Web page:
When you build other people around an idea, it can scale.
If you seize a belief and find that group, it provides the confidence to go forward and allow others to act on an idea. If you don’t, it can become a lonely place where you mean nothing to no one.
Not only does it create confidence to build, but it allows others to claim something that you care about and turn it into action themselves.
Let me share with you the ying and the yang within a 24 hour period. I experienced both sides of the coin. This became the evidence I am sharing with you here.
When I say ‘ying and yang’ one was filled with warmth, the other was just a cold moment in time.
The Head Held High & Then Low
The monthly You Are The Media Lunch Club, where people get together, have lunch and discuss and share the proof of others taking on board an owned media approach, has become a fixture since 2016.
It had a set agenda at the end of last month (September), where the longer interviews that normally happen paved way for a more detailed presentation, in front of around 50 people.
Following on from my article where I shared the five key themes from Content Marketing World 2017, I discussed it in more depth and benchmarked the guests who have been a part of this since last year. This was to show how it all fits into context. The 30 minute talk felt good. It felt comfortable as was a way to highlight everything we discuss each month. The looks around the room, were all to people whom I recognised and they (hopefully) understood what I was saying and had become more familiar with over the past year or so.
Fast forward 24 hours later (Friday), I was asked to present my findings at a local marketing directors lunch.
It was the same slides, it was still 30 minutes but something felt completely different.
This was to people where I was completely unfamiliar. They didn’t know me. In their eyes I was a complete stranger who likes to wave their arms around.
Whilst the focus was on a content driven approach where you can build your audience around something that aligns with what you believe in, this was one of the most flattest experiences I have had when it comes to presenting. With the expectation to present to forward thinking marketing directors, I could see the difference. These were people who had bought into a format (a free lunch in a hotel), but not necessarily the application (switch from telling others about product benefits to the value we create).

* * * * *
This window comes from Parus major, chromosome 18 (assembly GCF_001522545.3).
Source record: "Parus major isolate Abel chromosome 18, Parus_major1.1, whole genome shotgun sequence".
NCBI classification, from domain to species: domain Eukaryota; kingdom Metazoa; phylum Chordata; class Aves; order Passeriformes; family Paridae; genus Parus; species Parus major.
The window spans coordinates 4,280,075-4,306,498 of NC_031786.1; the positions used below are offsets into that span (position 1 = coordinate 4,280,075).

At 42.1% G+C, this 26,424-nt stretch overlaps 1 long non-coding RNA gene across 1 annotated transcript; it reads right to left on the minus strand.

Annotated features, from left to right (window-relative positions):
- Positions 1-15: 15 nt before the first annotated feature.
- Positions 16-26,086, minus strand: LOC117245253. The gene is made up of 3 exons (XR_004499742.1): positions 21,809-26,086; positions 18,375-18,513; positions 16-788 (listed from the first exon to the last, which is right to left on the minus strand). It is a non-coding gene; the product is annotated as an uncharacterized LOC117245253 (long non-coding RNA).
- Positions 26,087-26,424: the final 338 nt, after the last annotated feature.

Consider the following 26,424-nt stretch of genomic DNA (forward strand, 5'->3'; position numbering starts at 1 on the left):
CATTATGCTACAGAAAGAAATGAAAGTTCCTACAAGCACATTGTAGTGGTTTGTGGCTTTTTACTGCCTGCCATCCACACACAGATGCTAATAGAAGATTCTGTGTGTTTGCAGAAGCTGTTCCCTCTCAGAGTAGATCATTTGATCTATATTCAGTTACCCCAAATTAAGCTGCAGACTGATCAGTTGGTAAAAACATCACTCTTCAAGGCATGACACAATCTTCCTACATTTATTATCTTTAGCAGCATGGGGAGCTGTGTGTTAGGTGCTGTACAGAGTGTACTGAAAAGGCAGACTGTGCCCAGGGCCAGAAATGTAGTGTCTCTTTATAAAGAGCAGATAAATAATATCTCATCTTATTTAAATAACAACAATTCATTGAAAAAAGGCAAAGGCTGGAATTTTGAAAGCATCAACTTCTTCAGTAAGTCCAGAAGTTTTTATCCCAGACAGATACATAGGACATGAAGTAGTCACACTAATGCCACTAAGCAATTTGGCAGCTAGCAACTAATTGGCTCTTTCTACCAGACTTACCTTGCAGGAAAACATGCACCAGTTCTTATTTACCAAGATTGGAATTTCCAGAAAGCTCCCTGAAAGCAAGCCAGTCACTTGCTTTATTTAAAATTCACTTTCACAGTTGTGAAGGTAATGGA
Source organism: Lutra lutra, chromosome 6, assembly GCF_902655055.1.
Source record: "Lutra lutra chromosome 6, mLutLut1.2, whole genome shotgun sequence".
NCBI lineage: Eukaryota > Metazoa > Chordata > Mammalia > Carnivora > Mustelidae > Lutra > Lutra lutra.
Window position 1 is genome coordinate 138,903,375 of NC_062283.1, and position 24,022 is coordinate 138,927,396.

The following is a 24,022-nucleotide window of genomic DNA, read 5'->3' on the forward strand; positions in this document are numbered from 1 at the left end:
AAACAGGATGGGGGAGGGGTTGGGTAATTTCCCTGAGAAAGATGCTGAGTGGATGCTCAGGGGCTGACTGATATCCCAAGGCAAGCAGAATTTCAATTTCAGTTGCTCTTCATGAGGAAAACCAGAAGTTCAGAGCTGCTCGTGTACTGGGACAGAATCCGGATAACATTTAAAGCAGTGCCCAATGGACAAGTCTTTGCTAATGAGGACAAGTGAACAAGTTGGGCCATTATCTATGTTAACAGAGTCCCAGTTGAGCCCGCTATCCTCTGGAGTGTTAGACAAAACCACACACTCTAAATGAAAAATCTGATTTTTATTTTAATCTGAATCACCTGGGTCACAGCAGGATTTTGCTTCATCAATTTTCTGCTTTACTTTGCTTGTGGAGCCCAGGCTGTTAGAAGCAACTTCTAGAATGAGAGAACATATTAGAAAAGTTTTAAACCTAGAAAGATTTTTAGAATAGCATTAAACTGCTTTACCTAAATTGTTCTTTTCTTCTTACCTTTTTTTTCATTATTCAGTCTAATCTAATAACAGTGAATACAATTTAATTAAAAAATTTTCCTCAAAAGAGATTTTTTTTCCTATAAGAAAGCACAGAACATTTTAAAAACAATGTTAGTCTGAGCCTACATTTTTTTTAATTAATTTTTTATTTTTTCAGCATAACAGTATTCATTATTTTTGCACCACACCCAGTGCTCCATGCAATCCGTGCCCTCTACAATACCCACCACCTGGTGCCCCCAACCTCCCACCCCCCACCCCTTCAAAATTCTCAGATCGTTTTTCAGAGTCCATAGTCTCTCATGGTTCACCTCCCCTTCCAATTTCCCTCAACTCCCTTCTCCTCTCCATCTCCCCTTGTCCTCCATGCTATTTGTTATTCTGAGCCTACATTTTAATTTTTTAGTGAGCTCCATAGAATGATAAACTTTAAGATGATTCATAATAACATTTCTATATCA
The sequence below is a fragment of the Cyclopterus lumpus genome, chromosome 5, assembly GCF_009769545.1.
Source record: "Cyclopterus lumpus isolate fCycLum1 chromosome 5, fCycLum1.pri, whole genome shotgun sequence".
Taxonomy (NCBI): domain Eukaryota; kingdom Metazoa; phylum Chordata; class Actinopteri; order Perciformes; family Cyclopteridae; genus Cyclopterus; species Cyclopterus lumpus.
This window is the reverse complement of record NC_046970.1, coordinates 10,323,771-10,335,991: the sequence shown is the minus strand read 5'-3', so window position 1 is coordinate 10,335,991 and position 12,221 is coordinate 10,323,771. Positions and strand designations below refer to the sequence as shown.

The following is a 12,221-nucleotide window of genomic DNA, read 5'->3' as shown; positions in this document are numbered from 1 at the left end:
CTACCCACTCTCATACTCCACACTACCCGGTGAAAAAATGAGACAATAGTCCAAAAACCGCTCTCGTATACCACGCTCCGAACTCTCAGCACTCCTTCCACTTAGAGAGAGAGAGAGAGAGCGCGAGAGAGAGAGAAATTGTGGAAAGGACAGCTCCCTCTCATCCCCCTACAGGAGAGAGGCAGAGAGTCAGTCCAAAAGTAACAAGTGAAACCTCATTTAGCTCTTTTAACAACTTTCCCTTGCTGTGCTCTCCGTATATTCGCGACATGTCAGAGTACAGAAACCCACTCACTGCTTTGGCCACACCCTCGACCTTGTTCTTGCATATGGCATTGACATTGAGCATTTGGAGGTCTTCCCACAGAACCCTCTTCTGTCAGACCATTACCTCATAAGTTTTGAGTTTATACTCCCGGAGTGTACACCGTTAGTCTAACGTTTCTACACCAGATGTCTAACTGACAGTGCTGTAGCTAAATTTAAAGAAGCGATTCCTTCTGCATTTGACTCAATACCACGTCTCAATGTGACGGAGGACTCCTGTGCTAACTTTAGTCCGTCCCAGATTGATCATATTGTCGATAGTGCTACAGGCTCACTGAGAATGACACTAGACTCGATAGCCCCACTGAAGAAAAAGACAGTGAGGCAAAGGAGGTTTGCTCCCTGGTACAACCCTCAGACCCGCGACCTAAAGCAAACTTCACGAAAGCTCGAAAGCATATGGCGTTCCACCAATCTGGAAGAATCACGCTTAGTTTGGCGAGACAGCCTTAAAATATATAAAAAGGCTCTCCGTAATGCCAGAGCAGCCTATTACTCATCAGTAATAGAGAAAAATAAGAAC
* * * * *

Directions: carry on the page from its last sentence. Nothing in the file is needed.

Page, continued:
When I asked if there were any questions, it was flat. When I mentioned that I’d stay around and happy to talk to anyone, no one wanted to. Chicken goujons were a safer option and when I struck up a conversation, it reverted back to the same small talk we all have with people we’re not familiar with at a business themed event ie. How the year has been? Are you busy? What are you looking forward to for the rest of the year? I said goodbye and felt like the moment on any dating show, where the rejection was very public and you have to leave with an insincere smile, but you still say ‘thank you for having me.’
It was time for me to walk off into the distance and past the toilets and reception with my head bowed.
What The C’mere & The No Thanks Meant
By experiencing first hand those who buy-in and those who don’t was very clear.
It represented the challenge that we all face when it comes to getting others to come over to our side and get to know you better. The whole process can potentially be very isolating, but the opportunity is there to find other people who care about the same thing and find momentum with it.
If you can discover the right people, you can galvanise action in a social world.
This is the question we face when it comes to building stronger business that have longevity around relevance, audience growth and better customers. Can you grab a belief and find that group of people who have the confidence to go forward and act on an idea?
It is the ability to act on an idea where things start to change. For instance, Gordon Fong has been part of the You Are The Media community since the Lunch Clubs began. Over the past few months, he has seen a presence grow within the local press, that is centred on the development of the digital scene on the south coast.
He is growing a voice and has the ability to reach out to others who can easily relate to him. Gordon had been contacted by a PR company to help support a message to communicate, but in Gordon’s words, “Why do I need to spend on a PR resource when I can have a direct link with someone I now know from the local press? If I can become my own channel, I can at least direct the flow of communication and nurture the relationships I choose to grow.”